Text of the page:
Status of the Canadian Fintech Landscape

Written by David Nault and Laviva Mazhar

Leading up to the 2018 Canada Fintech Forum, we did an assessment of the health of the Canadian fintech landscape and what we, as ecosystem players, can do to improve it. Having a strong fintech ecosystem is essential for cultivating innovation and growth. It drives better solutions for consumers, it stimulates entrepreneurship, creates jobs and improves financial institutions more broadly.

We refer to “FinTech” companies as those that leverage technology to offer innovative solutions across the financial industry.

FinTechs operate across a variety of subsectors, such as:

  • Insurance (Insurtech)
  • Banking and payments
  • Credit and lending
  • Wealth management and personal finance
  • Capital markets
  • Data security
  • Real-estate

The Numbers

Obtaining accurate data on the fintech sector is a challenge as not all companies are indexed in databases. We were able to assemble a list of just over 600 privately held fintech companies in Canada. For comparison purposes, it is estimated that there are over 4000 fintech companies in the U.S. and over 1600 in the United Kingdom. Within Canada, unsurprisingly, the majority of the 600+ companies are headquartered in Toronto with a close second and third split between Quebec and Vancouver. One of our data partners, Hockeystick, has created a much more detailed map on fintech HQ locations and flow of venture funding in Canada, which you can view on their blog These 3 Provinces Are Driving Canadian Fintech Investment [Infographic].

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Being an early stage investor, Luge Capital also tracks companies by stage and has seen a steady rise in new fintechs created every year. By the end of 2018, we expect to see about 100 new Canadian fintech startups created, representing about a 20% year over year growth.

Within fintech, we are seeing a few verticals that are more dominant than others. In fact, 59% of the fintechs fall within the top five categories: Payment, Blockchain & Crypto, Lending & Mortgage, InsurTech and WealthTech.

Out of the top five, the categories gaining momentum both globally and in Canada are Blockchain & Crypto companies, InsurTechs and WealthTechs. We are also seeing a number of Mortgage Tech startups rise up. The Payments and Lending (non-Mortgage) categories have remained relatively stable in terms of vertical share.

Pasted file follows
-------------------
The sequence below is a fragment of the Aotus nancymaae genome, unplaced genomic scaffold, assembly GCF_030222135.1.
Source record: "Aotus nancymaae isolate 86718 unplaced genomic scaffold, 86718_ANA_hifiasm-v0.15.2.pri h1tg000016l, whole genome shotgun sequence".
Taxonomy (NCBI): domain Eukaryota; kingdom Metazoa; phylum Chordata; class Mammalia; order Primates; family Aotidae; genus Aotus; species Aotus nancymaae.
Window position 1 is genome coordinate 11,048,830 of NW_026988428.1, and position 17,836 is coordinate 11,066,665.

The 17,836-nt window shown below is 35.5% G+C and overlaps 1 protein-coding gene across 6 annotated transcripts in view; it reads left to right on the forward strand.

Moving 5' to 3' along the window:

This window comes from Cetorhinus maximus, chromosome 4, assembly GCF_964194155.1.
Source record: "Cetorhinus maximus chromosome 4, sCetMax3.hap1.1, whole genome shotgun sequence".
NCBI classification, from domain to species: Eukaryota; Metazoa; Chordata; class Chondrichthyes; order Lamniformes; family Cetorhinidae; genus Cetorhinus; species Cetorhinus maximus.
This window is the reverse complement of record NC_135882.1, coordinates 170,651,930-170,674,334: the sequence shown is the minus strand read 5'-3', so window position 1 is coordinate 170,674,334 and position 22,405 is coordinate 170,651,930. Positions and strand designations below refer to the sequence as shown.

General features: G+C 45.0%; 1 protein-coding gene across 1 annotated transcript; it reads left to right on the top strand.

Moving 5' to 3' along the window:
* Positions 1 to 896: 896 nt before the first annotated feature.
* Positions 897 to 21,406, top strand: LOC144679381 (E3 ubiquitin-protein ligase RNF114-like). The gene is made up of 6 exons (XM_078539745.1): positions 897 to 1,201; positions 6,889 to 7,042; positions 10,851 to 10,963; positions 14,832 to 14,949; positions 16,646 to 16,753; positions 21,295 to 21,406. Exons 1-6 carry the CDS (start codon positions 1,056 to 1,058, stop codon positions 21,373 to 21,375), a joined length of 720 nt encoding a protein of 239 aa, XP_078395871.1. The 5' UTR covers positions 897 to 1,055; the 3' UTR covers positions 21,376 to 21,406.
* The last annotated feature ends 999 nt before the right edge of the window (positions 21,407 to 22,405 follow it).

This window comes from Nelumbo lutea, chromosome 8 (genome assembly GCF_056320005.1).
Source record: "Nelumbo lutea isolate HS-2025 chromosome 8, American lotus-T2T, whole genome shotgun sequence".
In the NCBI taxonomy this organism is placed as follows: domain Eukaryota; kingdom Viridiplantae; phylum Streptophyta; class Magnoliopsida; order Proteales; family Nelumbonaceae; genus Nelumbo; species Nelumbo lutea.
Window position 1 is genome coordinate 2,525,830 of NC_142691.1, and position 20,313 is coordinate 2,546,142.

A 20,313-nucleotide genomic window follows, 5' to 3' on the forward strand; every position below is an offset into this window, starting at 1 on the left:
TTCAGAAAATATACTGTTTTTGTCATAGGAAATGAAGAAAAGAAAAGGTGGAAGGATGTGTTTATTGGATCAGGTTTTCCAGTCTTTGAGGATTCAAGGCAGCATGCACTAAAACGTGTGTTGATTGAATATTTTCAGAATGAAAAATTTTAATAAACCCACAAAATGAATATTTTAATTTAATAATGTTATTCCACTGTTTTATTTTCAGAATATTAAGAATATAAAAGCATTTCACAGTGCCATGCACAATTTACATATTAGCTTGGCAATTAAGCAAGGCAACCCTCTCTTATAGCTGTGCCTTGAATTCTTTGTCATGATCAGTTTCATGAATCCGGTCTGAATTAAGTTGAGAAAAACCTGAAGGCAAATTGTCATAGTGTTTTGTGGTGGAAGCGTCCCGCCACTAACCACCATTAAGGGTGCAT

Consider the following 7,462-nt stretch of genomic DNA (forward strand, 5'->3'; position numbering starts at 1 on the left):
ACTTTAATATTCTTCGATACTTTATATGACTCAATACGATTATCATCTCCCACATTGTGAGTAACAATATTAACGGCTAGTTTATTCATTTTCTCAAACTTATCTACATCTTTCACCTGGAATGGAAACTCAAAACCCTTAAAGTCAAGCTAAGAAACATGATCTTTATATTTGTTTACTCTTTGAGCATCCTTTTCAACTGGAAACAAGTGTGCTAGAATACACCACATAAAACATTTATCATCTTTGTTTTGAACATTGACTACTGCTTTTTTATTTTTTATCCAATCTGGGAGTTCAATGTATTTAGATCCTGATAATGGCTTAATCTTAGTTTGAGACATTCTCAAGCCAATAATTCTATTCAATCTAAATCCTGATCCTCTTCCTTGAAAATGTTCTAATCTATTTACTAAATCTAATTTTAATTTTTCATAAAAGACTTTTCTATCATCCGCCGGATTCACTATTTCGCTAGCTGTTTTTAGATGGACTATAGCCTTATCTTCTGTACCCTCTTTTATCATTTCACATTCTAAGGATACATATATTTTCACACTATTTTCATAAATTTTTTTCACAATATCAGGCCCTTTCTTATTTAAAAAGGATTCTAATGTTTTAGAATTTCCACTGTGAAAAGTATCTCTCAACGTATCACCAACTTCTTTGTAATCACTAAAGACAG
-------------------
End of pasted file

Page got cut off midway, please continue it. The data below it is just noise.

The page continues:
Funding

In 2017, Canadian fintech startups raised an aggregate $520M with almost 50% of that ($243M) being invested in three large financing rounds (Wealthsimple, Freshbooks and Lightspeed). This year, fintech startup investments are well on track to raise $600M with $500M having already been invested as of October 2018. Wealthsimple and League represented $127M of that $500M to date. For comparison, U.S. investors invested approximately C$6.7B in the first half of 2018 and, based on historical data, we expect the year to end with approximately C$10B being invested in U.S. fintech companies. By the end of 2018, U.S. investors will invest 20X the amount invested by Canadian investors in fintech companies in their respective jurisdictions. This is disproportionately higher than the size of the US population compared to Canada.

Out of 170 companies that received one or more funding rounds, the vast majority were at the seed stage. As for Series A+ stage companies, they received almost triple the investors’ wallet share.

Fintech Focused Funds

Although many tech VC funds will invest in fintech, fintech focused funds are a welcome addition to fuel the ecosystem further. There is approximately $600M under management across these six fintech funds. Framework Venture Partners and Luge Capital were two news funds created this year.